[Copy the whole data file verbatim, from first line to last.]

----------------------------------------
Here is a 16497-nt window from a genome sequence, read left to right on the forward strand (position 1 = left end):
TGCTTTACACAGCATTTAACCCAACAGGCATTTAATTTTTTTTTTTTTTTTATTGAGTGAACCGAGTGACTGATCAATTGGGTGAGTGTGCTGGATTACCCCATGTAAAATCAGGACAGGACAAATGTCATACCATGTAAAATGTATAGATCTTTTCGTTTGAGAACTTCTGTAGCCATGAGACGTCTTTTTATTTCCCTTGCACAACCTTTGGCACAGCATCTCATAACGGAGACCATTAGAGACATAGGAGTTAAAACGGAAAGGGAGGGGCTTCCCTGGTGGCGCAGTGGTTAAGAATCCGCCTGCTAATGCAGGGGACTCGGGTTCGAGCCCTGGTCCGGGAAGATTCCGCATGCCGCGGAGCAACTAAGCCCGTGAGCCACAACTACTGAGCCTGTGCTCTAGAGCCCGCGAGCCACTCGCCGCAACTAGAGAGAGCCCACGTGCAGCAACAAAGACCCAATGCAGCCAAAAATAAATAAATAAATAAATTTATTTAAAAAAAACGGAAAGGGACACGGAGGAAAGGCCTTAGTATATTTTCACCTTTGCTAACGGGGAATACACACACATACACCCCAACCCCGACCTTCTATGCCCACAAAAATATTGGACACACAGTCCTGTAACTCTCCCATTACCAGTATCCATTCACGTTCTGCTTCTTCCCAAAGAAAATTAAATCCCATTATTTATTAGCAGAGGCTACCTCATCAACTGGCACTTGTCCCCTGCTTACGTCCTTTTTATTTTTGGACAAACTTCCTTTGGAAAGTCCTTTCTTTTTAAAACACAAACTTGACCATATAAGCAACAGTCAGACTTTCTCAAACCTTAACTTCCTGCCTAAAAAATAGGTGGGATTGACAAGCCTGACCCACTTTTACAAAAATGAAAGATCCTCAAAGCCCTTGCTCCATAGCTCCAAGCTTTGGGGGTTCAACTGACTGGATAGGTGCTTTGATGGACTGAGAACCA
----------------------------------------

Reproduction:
Here is a 16497-nt window from a genome sequence, read left to right on the forward strand (position 1 = left end):
TGCTTTACACAGCATTTAACCCAACAGGCATTTAATTTTTTTTTTTTTTTTATTGAGTGAACCGAGTGACTGATCAATTGGGTGAGTGTGCTGGATTACCCCATGTAAAATCAGGACAGGACAAATGTCATACCATGTAAAATGTATAGATCTTTTCGTTTGAGAACTTCTGTAGCCATGAGACGTCTTTTTATTTCCCTTGCACAACCTTTGGCACAGCATCTCATAACGGAGACCATTAGAGACATAGGAGTTAAAACGGAAAGGGAGGGGCTTCCCTGGTGGCGCAGTGGTTAAGAATCCGCCTGCTAATGCAGGGGACTCGGGTTCGAGCCCTGGTCCGGGAAGATTCCGCATGCCGCGGAGCAACTAAGCCCGTGAGCCACAACTACTGAGCCTGTGCTCTAGAGCCCGCGAGCCACTCGCCGCAACTAGAGAGAGCCCACGTGCAGCAACAAAGACCCAATGCAGCCAAAAATAAATAAATAAATAAATTTATTTAAAAAAAACGGAAAGGGACACGGAGGAAAGGCCTTAGTATATTTTCACCTTTGCTAACGGGGAATACACACACATACACCCCAACCCCGACCTTCTATGCCCACAAAAATATTGGACACACAGTCCTGTAACTCTCCCATTACCAGTATCCATTCACGTTCTGCTTCTTCCCAAAGAAAATTAAATCCCATTATTTATTAGCAGAGGCTACCTCATCAACTGGCACTTGTCCCCTGCTTACGTCCTTTTTATTTTTGGACAAACTTCCTTTGGAAAGTCCTTTCTTTTTAAAACACAAACTTGACCATATAAGCAACAGTCAGACTTTCTCAAACCTTAACTTCCTGCCTAAAAAATAGGTGGGATTGACAAGCCTGACCCACTTTTACAAAAATGAAAGATCCTCAAAGCCCTTGCTCCATAGCTCCAAGCTTTGGGGGTTCAACTGACTGGATAGGTGCTTTGATGGACTGAGAACCA